Art & Alchemy | Paris 2017

Previously on Paris 2017, we actually left the City of Lights to visit the Palace of Versailles, where we sauntered around the residences of the French royal family before eating one of our favorite French treats – crêpes! (Famous Breton-style ones!) But we had learned to adjust expectations after Versailles…

Many photos incoming, Yelp reviews for the below spots to come soon.


With our two all-day trips (to the Louvre and to Versailles) checked off, Ben an I had 2 more days on our Paris Pass to enjoy sightseeing on our own schedule. But first, more Breizh Cafe crêpes.

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We didn’t make the mistake of under-ordering this time: a savory crepe for each of us and a sweet one to share!

Bellies happily full of Breton crepes, we headed off to the Musée de l’Orangerie. Originally built to house orange trees, this beautiful art gallery is now home to impressionist and post-impressionist paintings. Most famously, the Musée de l’Orangerie features Claude Monet’s Nymphéas series, the famous impressionist water lilies.

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Musée de l’Orangerie fact: The oval-shaped rooms that house the Nymphéas were, in fact, specially designed by Monet and architect Camille Lefèvre to utilize natural light and the plain, curved walls for these paintings.

The highlight of this museum is Nymphéas and the very striking rooms that house them, but the Musée de l’Orangerie is also home to other great works.

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Picasso
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I love paintings of Parisian landmarks like these
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Around the world, female artists are not often featured in museums and Paris is no exception. The Musée de l’Orangerie features one female artist on their roster: Marie Laurencin
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Renoir
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A miniature recreation of the office of the art collector whose collection was on display?

From there, we went to our next museum that Ben was super keen to visit: the Musée d’Orsay.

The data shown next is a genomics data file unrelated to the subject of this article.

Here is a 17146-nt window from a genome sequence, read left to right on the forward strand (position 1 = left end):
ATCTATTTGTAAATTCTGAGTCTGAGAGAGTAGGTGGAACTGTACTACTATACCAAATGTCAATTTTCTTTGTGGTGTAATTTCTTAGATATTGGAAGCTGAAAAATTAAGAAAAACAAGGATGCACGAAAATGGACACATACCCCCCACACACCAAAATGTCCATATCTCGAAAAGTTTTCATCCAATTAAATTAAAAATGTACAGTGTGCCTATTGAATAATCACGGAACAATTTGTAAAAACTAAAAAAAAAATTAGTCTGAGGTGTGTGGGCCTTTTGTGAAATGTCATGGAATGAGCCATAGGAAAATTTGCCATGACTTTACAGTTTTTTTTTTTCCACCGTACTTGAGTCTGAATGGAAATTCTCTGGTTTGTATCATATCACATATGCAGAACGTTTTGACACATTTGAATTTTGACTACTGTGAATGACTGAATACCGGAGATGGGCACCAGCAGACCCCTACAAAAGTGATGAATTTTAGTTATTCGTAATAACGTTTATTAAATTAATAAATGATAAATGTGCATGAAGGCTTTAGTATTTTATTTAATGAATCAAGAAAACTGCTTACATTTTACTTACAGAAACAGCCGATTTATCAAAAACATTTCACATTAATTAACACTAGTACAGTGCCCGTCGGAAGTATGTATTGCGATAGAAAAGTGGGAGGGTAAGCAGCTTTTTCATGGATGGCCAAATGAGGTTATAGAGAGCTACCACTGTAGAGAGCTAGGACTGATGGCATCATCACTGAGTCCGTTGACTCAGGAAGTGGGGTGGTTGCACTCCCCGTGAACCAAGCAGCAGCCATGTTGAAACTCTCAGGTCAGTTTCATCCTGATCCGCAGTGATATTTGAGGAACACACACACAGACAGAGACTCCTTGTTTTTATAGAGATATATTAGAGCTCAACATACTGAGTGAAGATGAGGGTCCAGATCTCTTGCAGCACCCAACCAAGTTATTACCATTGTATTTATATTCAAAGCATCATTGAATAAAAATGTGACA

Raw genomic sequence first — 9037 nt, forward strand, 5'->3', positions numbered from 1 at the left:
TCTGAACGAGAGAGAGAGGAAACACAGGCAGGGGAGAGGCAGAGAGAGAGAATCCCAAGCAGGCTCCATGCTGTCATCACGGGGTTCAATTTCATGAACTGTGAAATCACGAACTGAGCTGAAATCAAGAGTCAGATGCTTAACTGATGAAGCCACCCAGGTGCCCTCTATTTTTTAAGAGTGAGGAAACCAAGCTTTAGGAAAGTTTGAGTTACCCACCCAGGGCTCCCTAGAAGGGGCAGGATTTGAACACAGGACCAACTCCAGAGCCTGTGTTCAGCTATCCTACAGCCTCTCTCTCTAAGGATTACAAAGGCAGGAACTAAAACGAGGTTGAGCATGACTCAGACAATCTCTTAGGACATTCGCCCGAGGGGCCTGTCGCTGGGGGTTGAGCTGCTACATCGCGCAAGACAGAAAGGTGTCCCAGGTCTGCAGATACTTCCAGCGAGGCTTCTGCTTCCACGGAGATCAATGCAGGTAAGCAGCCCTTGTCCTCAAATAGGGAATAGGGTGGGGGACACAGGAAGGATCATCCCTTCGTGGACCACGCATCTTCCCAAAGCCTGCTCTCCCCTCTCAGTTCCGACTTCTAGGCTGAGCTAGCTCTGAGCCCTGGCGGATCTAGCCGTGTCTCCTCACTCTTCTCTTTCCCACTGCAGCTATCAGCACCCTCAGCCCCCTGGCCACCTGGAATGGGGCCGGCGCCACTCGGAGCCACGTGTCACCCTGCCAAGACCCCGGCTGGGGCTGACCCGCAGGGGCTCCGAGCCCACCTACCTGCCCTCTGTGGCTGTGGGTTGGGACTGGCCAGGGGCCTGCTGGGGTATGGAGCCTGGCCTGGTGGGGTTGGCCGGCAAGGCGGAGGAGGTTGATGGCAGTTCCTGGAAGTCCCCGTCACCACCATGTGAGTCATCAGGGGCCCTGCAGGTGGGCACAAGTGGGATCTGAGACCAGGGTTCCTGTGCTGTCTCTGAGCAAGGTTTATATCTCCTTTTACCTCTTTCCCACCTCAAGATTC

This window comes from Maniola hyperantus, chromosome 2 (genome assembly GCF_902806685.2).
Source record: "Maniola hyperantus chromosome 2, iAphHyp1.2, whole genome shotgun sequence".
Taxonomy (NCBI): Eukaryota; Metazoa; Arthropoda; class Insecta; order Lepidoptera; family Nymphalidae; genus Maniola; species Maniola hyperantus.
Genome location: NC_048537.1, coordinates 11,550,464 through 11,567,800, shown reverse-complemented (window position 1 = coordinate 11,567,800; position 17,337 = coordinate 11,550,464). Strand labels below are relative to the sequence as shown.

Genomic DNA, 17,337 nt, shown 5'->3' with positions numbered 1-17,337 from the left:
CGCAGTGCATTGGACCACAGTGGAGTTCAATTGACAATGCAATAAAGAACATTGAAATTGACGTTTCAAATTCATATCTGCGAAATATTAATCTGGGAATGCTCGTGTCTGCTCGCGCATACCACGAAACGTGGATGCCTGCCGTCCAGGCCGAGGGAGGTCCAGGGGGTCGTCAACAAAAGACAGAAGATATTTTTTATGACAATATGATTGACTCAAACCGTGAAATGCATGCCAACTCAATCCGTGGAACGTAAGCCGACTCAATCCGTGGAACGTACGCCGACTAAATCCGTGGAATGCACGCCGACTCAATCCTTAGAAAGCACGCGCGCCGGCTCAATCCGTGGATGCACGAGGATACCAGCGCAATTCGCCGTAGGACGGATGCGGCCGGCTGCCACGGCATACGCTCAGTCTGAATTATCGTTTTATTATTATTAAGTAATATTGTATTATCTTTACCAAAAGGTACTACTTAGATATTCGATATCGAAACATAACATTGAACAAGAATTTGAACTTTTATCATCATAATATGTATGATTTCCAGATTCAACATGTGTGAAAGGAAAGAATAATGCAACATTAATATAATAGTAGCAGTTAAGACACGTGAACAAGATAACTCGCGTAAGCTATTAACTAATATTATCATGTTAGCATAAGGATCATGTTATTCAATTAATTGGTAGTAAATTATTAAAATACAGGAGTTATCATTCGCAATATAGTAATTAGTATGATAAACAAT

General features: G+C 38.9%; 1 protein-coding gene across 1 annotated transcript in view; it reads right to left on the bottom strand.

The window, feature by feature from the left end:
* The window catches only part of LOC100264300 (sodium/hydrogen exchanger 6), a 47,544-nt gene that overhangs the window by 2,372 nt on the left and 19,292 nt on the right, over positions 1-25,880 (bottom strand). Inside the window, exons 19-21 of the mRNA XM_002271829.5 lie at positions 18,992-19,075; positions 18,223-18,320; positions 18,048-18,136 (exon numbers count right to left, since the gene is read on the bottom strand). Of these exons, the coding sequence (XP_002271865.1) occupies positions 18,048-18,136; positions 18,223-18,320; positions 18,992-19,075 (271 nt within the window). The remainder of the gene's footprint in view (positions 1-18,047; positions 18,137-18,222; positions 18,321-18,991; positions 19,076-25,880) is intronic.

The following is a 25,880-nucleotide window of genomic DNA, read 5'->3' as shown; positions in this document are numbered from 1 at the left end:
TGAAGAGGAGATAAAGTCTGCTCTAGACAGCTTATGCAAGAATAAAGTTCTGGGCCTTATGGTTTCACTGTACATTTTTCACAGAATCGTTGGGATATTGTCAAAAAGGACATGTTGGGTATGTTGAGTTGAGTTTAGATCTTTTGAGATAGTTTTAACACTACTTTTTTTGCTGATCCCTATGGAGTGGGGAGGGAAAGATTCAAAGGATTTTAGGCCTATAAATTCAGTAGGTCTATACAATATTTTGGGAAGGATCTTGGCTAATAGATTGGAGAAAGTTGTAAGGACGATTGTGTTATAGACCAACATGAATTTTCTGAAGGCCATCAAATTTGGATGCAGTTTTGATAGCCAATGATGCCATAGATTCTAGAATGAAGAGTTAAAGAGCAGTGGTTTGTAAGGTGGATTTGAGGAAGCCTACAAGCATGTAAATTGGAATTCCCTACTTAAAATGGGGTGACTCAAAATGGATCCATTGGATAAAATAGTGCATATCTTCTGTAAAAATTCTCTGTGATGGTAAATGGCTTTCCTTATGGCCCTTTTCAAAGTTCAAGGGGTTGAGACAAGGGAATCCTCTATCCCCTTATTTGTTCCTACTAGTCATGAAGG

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Musée d’Orsay fact: Built in a former train station, the Musée d’Orsay is home to the largest collection of impressionist and post-impressionist pieces in the world and is one of the largest art museums in all of Europe.

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It’s a good thing we visited l’Orangerie before d’Orsay, because that collection is completely dwarfed by the volume and breadth of the collection at this gorgeous, gorgeous museum.

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A piece featuring several of the artists featured in this museum!

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We were able to see the Cézanne exhibit, which was a really cool, in-depth look at this impressionist painter and his life and his career. (I didn’t take photos because I wanted ot just enjoy the exhibit, but also I was starting to feel a little hangry at this point and I took that out on Paul Cézanne, I am sorry.)

What got me really excited was seeing pieces by my favorite artist, Edgar Degas. Here is just a sampling of the many works they had by the man responsible for my love of both impressionism and the visual aesthetic of ballet.

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I was so excited to see Little Dancer of Fourteen Years again after seeing her at the National Gallery of Art

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Degas fact: Petite Danseuse de Quatorze Ans actually has 28 copies, and you can see her at 14 art museums around the world. Ten of her are privately owned. She is the only sculpture that Degas ever showed and it garnered an intense amount of negative criticism. I actually really love Degas’ raw “unfinished” sculptures, maybe as much as I love his gorgeous paintings.

From d’Orsay, you can get a really fantastic view of Sacré-Cœur Basilica in the distance.

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Spot the 🌈

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These views weren’t half bad either